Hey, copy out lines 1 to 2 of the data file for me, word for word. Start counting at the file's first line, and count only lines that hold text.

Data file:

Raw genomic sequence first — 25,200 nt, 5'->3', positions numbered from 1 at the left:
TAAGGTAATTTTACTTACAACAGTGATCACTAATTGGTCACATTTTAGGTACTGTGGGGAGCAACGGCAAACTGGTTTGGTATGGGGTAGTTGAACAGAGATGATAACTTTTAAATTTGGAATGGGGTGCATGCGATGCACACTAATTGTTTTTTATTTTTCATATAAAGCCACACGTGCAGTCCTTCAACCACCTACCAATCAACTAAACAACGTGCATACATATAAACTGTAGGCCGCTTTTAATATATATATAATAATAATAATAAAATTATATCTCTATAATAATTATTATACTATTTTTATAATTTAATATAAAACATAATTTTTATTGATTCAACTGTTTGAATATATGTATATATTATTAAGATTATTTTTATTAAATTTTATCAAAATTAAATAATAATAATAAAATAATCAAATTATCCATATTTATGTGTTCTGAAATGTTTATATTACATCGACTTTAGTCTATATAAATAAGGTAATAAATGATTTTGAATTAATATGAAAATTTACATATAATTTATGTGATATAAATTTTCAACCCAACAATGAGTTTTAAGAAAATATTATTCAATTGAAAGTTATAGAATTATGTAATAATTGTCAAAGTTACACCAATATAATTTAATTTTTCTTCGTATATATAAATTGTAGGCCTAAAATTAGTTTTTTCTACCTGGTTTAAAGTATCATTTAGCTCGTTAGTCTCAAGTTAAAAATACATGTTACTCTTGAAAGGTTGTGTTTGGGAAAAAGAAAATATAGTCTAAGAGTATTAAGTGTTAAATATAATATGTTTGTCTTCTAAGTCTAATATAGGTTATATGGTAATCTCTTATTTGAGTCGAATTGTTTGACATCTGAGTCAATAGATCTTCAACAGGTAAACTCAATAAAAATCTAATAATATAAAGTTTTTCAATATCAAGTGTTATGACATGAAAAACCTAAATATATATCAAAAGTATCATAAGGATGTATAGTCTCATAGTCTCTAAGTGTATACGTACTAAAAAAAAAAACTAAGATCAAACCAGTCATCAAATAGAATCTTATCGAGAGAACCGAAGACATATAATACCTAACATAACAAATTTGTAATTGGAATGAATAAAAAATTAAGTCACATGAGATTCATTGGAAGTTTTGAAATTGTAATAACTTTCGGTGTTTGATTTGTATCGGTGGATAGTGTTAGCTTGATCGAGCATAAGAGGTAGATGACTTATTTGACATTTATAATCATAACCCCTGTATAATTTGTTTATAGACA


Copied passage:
Raw genomic sequence first — 25,200 nt, 5'->3', positions numbered from 1 at the left:
TAAGGTAATTTTACTTACAACAGTGATCACTAATTGGTCACATTTTAGGTACTGTGGGGAGCAACGGCAAACTGGTTTGGTATGGGGTAGTTGAACAGAGATGATAACTTTTAAATTTGGAATGGGGTGCATGCGATGCACACTAATTGTTTTTTATTTTTCATATAAAGCCACACGTGCAGTCCTTCAACCACCTACCAATCAACTAAACAACGTGCATACATATAAACTGTAGGCCGCTTTTAATATATATATAATAATAATAATAAAATTATATCTCTATAATAATTATTATACTATTTTTATAATTTAATATAAAACATAATTTTTATTGATTCAACTGTTTGAATATATGTATATATTATTAAGATTATTTTTATTAAATTTTATCAAAATTAAATAATAATAATAAAATAATCAAATTATCCATATTTATGTGTTCTGAAATGTTTATATTACATCGACTTTAGTCTATATAAATAAGGTAATAAATGATTTTGAATTAATATGAAAATTTACATATAATTTATGTGATATAAATTTTCAACCCAACAATGAGTTTTAAGAAAATATTATTCAATTGAAAGTTATAGAATTATGTAATAATTGTCAAAGTTACACCAATATAATTTAATTTTTCTTCGTATATATAAATTGTAGGCCTAAAATTAGTTTTTTCTACCTGGTTTAAAGTATCATTTAGCTCGTTAGTCTCAAGTTAAAAATACATGTTACTCTTGAAAGGTTGTGTTTGGGAAAAAGAAAATATAGTCTAAGAGTATTAAGTGTTAAATATAATATGTTTGTCTTCTAAGTCTAATATAGGTTATATGGTAATCTCTTATTTGAGTCGAATTGTTTGACATCTGAGTCAATAGATCTTCAACAGGTAAACTCAATAAAAATCTAATAATATAAAGTTTTTCAATATCAAGTGTTATGACATGAAAAACCTAAATATATATCAAAAGTATCATAAGGATGTATAGTCTCATAGTCTCTAAGTGTATACGTACTAAAAAAAAAAACTAAGATCAAACCAGTCATCAAATAGAATCTTATCGAGAGAACCGAAGACATATAATACCTAACATAACAAATTTGTAATTGGAATGAATAAAAAATTAAGTCACATGAGATTCATTGGAAGTTTTGAAATTGTAATAACTTTCGGTGTTTGATTTGTATCGGTGGATAGTGTTAGCTTGATCGAGCATAAGAGGTAGATGACTTATTTGACATTTATAATCATAACCCCTGTATAATTTGTTTATAGACA